Jodi Markley: Summer Olympics — specifically, the gymnastics competition.
    Janey Marks: St Andrews.
    Mary McCarthy: Kentucky Derby.
    Jaymee Messler: The Olympics.
    Kelley Earnhardt Miller: Olympic gymnastics.
    Benita Fitzgerald Mosley: Winter Olympic Games.
    Courtney Nally: Women’s World Cup. I played soccer growing up and still have a love for the sport.
    Alison Overholt: Wimbledon.
    Beth Paretta: F1 race at Spa Francorchamps.
    Amy Perko: Summer Olympics.
    Vicky Picca: The Kentucky Derby and Wimbledon. The history and pomp and circumstance at those events are unrivalled.
    Sherri Privitera: A game at Kansas’ Allen Fieldhouse, and a game at Alabama.
    Suzanne Smith: I have not worked in the Dallas Cowboys’ new stadium yet, but it’s not like I’m saying, “I hope I get a Dallas game so I can go to the stadium.” Each place has its own charm and is special for different reasons. … I love doing the NFL; I’m passionate about it.
    Karen Spencer: My husband is a cyclist and used to race, so I started paying more attention to the Tour de France over the last few years. I would love to experience it in person someday.
    Kim Stone: It is on my bucket list to go to Wimbledon and soak up all the tradition and splendor of it.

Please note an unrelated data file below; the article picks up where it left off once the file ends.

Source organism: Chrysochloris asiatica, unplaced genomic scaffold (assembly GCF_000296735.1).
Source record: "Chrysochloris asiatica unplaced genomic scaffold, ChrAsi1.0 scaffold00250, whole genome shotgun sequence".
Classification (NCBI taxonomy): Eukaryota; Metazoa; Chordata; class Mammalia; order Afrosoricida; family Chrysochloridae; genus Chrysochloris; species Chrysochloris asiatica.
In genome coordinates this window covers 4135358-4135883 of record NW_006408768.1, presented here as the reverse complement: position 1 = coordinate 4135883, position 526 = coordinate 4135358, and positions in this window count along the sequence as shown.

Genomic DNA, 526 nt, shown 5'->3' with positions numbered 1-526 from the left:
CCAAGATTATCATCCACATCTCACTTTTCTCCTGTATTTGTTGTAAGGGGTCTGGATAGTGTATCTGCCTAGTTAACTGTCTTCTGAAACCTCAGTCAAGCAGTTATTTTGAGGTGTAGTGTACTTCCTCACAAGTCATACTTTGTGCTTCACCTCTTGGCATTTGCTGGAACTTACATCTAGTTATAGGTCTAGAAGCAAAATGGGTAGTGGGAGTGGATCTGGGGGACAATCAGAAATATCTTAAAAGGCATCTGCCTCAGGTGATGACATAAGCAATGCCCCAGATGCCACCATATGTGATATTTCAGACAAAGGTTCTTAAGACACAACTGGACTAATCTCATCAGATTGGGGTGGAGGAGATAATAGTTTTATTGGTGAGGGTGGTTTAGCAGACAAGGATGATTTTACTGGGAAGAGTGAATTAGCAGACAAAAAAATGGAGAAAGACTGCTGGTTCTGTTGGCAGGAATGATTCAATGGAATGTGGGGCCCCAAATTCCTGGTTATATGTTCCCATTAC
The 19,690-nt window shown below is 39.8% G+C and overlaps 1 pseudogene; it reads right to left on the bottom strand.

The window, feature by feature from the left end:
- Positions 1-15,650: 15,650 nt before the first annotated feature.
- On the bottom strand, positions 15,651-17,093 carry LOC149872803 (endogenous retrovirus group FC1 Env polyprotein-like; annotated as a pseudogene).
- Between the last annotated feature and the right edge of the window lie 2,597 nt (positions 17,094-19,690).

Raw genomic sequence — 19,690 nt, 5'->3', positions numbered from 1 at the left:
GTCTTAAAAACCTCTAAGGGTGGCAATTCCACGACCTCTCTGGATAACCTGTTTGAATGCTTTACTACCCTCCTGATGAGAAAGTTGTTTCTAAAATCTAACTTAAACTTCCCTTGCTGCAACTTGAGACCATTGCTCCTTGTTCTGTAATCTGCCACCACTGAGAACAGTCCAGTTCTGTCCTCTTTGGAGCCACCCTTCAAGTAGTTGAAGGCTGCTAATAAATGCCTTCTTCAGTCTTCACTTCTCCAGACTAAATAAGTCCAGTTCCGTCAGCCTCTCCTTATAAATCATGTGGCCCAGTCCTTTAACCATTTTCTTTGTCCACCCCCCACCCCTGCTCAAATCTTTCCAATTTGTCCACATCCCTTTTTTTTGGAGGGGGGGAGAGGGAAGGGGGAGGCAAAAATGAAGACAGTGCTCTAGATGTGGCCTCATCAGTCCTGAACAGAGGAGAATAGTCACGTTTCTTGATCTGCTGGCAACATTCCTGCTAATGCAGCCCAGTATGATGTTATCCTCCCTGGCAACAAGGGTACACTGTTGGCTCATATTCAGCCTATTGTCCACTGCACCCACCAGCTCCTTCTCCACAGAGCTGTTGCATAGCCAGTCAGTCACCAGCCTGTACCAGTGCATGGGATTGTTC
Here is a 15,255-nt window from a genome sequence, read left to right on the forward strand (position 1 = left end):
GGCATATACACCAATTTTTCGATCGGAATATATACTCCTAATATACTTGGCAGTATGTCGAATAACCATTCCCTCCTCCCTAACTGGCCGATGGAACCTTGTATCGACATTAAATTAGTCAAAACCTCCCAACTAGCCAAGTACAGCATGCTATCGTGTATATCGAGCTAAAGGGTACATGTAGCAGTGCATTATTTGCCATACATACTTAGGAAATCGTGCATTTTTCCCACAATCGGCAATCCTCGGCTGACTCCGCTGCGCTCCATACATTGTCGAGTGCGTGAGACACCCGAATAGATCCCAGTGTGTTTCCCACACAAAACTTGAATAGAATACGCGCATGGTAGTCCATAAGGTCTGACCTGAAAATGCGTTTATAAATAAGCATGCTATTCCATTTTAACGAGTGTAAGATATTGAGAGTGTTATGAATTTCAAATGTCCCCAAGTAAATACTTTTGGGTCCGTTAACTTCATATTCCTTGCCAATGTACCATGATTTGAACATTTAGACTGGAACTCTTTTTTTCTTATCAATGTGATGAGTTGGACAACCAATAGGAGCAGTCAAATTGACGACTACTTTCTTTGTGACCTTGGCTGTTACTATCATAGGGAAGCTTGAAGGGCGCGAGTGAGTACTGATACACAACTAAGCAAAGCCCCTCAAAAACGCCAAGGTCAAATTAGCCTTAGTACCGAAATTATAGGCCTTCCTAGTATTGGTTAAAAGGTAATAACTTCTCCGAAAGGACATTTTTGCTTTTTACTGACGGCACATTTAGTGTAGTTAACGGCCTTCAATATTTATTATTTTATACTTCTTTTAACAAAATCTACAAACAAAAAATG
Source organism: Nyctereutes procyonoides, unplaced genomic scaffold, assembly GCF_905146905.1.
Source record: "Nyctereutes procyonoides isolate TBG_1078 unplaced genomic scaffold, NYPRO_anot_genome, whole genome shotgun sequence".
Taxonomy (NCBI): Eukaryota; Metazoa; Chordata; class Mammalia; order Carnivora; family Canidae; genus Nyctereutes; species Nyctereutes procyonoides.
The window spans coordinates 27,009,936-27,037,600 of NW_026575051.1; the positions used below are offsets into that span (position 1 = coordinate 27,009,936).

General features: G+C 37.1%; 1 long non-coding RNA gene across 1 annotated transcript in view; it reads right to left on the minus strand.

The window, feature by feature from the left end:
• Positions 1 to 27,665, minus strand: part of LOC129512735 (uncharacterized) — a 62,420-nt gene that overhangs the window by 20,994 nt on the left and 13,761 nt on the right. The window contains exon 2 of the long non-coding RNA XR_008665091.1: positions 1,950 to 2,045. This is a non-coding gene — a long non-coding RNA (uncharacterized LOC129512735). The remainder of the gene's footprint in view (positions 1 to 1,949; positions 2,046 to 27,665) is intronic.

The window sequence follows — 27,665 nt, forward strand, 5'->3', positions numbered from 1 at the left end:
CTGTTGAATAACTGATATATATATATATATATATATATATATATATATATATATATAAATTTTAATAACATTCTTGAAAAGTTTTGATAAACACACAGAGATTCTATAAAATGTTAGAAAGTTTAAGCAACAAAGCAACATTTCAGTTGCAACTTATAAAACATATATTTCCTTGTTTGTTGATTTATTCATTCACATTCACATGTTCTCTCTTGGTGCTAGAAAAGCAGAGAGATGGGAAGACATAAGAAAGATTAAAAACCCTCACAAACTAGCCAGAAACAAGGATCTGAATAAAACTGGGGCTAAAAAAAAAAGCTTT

Lori Warren: Wimbledon.
    Erin Weinberg: Hands down, taking my dad to the Masters.
    Suzy Whaley: Super Bowl.

    Tags: On The Ground, Game Changers
  • Game Changers 2015: Where they went to school

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    This week’s issue of SportsBusiness Journal features profiles of our Game Changers for 2015.
    Here’s some additional information about the 36 women we profiled.

    Yesterday: Where they were born.
    Today: Where they went to school.
    Tomorrow: What sporting events they most want to get to.

    Their schools
    The list of alma maters for this year’s Game Changers is a long one — because there’s only one school that can lay claim to having had more than one of the women on campus for undergraduate studies. That school: the University of North Carolina, where both Kim Stone and Suzy Whaley were undergraduate students.